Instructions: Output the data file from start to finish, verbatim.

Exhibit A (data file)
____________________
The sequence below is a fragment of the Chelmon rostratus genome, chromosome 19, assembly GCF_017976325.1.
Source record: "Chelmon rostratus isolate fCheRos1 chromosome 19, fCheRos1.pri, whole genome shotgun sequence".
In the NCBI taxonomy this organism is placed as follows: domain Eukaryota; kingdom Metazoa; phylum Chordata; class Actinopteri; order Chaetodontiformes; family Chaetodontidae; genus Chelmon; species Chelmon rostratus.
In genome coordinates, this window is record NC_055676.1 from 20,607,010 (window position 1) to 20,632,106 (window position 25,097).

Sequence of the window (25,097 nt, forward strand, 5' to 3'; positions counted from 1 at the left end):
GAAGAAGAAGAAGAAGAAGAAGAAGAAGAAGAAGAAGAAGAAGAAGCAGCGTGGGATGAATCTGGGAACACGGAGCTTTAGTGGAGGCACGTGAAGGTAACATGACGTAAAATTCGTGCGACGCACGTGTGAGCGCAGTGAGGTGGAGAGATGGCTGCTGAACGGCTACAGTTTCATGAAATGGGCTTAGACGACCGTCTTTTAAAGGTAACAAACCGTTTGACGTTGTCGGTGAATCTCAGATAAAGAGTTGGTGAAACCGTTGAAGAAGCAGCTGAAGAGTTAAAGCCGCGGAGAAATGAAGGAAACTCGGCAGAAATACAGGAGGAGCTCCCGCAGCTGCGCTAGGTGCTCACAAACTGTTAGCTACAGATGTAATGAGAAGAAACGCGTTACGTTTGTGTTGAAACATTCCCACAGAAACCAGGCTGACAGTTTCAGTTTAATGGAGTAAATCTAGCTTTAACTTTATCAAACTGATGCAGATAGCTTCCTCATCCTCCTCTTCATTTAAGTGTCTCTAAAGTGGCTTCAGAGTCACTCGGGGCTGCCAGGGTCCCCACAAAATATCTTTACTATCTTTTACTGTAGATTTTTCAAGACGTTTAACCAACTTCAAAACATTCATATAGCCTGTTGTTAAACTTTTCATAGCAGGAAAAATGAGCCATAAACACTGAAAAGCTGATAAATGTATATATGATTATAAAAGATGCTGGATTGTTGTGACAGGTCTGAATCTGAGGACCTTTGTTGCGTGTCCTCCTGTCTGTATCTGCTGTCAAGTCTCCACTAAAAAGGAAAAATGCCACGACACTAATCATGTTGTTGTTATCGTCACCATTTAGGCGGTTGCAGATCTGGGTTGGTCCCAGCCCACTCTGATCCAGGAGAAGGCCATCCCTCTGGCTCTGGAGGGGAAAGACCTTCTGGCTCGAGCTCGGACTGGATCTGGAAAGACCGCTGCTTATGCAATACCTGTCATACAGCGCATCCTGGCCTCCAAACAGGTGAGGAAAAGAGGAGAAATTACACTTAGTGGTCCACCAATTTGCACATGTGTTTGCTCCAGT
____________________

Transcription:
The sequence below is a fragment of the Chelmon rostratus genome, chromosome 19, assembly GCF_017976325.1.
Source record: "Chelmon rostratus isolate fCheRos1 chromosome 19, fCheRos1.pri, whole genome shotgun sequence".
In the NCBI taxonomy this organism is placed as follows: domain Eukaryota; kingdom Metazoa; phylum Chordata; class Actinopteri; order Chaetodontiformes; family Chaetodontidae; genus Chelmon; species Chelmon rostratus.
In genome coordinates, this window is record NC_055676.1 from 20,607,010 (window position 1) to 20,632,106 (window position 25,097).

Sequence of the window (25,097 nt, forward strand, 5' to 3'; positions counted from 1 at the left end):
GAAGAAGAAGAAGAAGAAGAAGAAGAAGAAGAAGAAGAAGAAGAAGCAGCGTGGGATGAATCTGGGAACACGGAGCTTTAGTGGAGGCACGTGAAGGTAACATGACGTAAAATTCGTGCGACGCACGTGTGAGCGCAGTGAGGTGGAGAGATGGCTGCTGAACGGCTACAGTTTCATGAAATGGGCTTAGACGACCGTCTTTTAAAGGTAACAAACCGTTTGACGTTGTCGGTGAATCTCAGATAAAGAGTTGGTGAAACCGTTGAAGAAGCAGCTGAAGAGTTAAAGCCGCGGAGAAATGAAGGAAACTCGGCAGAAATACAGGAGGAGCTCCCGCAGCTGCGCTAGGTGCTCACAAACTGTTAGCTACAGATGTAATGAGAAGAAACGCGTTACGTTTGTGTTGAAACATTCCCACAGAAACCAGGCTGACAGTTTCAGTTTAATGGAGTAAATCTAGCTTTAACTTTATCAAACTGATGCAGATAGCTTCCTCATCCTCCTCTTCATTTAAGTGTCTCTAAAGTGGCTTCAGAGTCACTCGGGGCTGCCAGGGTCCCCACAAAATATCTTTACTATCTTTTACTGTAGATTTTTCAAGACGTTTAACCAACTTCAAAACATTCATATAGCCTGTTGTTAAACTTTTCATAGCAGGAAAAATGAGCCATAAACACTGAAAAGCTGATAAATGTATATATGATTATAAAAGATGCTGGATTGTTGTGACAGGTCTGAATCTGAGGACCTTTGTTGCGTGTCCTCCTGTCTGTATCTGCTGTCAAGTCTCCACTAAAAAGGAAAAATGCCACGACACTAATCATGTTGTTGTTATCGTCACCATTTAGGCGGTTGCAGATCTGGGTTGGTCCCAGCCCACTCTGATCCAGGAGAAGGCCATCCCTCTGGCTCTGGAGGGGAAAGACCTTCTGGCTCGAGCTCGGACTGGATCTGGAAAGACCGCTGCTTATGCAATACCTGTCATACAGCGCATCCTGGCCTCCAAACAGGTGAGGAAAAGAGGAGAAATTACACTTAGTGGTCCACCAATTTGCACATGTGTTTGCTCCAGT